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CATA Joins the Fight Against Human Trafficking

In partnership with Lansing Police Department and the Department of Homeland Security, CATA has launched its human trafficking awareness and prevention campaign.

In January 2020, CATA was awarded a $75,000 grant through the Federal Transit Administration’s Human Trafficking Awareness and Public Safety Initiative for a public transit safety campaign. Grant funds were also received from the Michigan Department of Transportation. The Lansing Police Department committed in-kind support for the initiative.

According to the Polaris Project, which works to disrupt and prevent human trafficking, Michigan is currently ranked seventh in the United States for human trafficking cases; Lansing is ranked in the top five cities in the state for calls to the National Human Trafficking Hotline.

The goal of the campaign is to raise awareness about the growing prevalence of human trafficking in the region and to provide information that can help prevent it. With guidance and ongoing support from the Lansing Police Department and the U.S. Department of Homeland Security, CATA is implementing the interactive-response protocol and a prevention-based awareness campaign across multiple platforms.

Learn more below about human trafficking, and what you can do to help.

A toolkit of shareable campaign material is available at cata.org/HTToolkit.

poster with title "Human trafficking is happening in our community" and a young man standing against a wall centered on the poster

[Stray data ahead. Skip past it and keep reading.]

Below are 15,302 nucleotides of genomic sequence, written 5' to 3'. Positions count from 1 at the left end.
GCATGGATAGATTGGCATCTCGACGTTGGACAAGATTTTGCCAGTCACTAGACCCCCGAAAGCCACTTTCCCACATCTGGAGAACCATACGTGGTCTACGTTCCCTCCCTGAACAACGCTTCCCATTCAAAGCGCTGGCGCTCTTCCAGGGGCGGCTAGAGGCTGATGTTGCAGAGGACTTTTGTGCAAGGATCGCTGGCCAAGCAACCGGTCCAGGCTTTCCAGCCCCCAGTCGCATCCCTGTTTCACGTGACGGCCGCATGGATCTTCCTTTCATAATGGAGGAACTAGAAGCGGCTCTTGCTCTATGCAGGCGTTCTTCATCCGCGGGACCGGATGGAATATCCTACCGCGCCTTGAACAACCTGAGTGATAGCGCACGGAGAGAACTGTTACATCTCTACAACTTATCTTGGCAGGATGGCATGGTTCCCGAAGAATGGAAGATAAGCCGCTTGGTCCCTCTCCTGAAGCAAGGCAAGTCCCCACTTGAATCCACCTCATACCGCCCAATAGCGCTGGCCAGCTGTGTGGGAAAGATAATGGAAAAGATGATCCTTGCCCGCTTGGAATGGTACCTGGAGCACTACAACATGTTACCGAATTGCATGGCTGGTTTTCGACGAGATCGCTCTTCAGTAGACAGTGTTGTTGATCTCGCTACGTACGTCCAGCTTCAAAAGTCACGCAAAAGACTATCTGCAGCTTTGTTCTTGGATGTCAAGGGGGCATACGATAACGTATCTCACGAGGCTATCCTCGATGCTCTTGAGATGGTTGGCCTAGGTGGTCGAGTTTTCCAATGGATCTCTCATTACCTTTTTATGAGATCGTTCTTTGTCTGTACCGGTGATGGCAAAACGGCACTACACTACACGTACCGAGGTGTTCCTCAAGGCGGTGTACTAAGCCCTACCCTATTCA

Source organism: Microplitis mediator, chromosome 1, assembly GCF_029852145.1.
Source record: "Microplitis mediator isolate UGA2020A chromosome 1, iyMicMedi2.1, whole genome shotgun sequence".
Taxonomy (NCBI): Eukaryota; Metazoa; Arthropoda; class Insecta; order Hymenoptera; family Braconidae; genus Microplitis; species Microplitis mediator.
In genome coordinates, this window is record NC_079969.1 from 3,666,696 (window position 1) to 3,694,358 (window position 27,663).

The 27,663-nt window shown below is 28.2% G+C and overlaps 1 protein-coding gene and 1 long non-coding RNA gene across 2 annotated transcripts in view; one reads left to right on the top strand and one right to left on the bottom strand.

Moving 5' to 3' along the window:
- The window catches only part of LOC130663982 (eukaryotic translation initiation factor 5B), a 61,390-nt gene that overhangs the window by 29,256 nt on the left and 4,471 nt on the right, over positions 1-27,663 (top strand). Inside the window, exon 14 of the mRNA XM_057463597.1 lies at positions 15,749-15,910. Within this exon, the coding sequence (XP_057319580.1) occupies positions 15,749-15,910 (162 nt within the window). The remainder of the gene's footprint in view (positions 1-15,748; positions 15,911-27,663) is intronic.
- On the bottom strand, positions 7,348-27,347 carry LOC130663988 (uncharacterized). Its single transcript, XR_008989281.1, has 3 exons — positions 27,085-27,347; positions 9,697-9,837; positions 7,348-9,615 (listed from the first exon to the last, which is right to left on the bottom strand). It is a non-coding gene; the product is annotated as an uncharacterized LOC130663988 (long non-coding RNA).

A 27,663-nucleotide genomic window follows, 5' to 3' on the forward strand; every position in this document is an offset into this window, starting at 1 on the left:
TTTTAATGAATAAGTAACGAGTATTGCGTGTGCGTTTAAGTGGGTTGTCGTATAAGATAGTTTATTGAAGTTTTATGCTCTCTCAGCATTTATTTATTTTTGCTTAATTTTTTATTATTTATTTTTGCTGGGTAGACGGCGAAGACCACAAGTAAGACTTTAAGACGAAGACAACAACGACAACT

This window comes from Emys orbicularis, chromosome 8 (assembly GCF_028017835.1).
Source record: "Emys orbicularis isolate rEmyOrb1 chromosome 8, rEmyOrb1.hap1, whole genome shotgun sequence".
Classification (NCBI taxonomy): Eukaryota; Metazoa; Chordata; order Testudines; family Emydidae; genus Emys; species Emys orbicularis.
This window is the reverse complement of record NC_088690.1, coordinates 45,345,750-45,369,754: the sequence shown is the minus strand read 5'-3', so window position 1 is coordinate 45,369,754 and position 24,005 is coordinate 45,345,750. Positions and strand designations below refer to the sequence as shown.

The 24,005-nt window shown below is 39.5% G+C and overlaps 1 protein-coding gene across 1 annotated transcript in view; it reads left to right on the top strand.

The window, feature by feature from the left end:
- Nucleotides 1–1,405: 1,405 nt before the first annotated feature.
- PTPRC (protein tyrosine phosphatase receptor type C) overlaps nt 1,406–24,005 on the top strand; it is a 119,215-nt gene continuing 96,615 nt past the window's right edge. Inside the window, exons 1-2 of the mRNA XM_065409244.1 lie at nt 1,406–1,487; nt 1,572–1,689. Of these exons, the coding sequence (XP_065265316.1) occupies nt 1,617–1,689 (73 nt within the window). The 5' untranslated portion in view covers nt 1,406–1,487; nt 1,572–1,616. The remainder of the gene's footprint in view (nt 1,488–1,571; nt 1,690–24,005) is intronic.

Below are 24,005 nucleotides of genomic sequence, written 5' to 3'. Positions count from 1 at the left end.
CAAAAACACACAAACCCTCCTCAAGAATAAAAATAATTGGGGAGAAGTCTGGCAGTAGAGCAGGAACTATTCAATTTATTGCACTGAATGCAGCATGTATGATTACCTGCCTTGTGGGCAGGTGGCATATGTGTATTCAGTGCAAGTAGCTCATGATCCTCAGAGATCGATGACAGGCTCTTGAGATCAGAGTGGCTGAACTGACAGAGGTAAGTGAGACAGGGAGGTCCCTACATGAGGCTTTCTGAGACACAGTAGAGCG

Blue Campaign

U.S. Department of Homeland Security’s Blue Campaign is a national public awareness campaign designed to educate the public, law enforcement and other industry partners to recognize the indicators of human trafficking, and how to appropriately respond to possible cases. Blue Campaign works closely with DHS Components to create general awareness training and materials for law enforcement and others to increase detection of human trafficking, and to identify victims.

Located within the Office of Partnership and Engagement, Blue Campaign leverages partnerships with the private sector, Non-Governmental Organizations (NGO), law enforcement and state/local authorities to maximize national public engagement on anti-human trafficking efforts. Blue Campaign’s educational awareness objectives consist of two foundational elements: prevention of human trafficking and protection of exploited persons.

“The Blue Campaign is proud to announce a new, joint partnership with the Lansing, MI Police Department and Capital Area Transportation Authority,” said Brandi Bynum, Program Manager for the DHS Blue Campaign. “Through this partnership, Blue Campaign resources, including posters, will be placed at transportation hubs throughout the City of Lansing to help local residents identify and recognize indicators of human trafficking and to help potential victims seek support. Partnerships like these enable us to help citizens recognize and report this terrible crime.”

See Say Campaign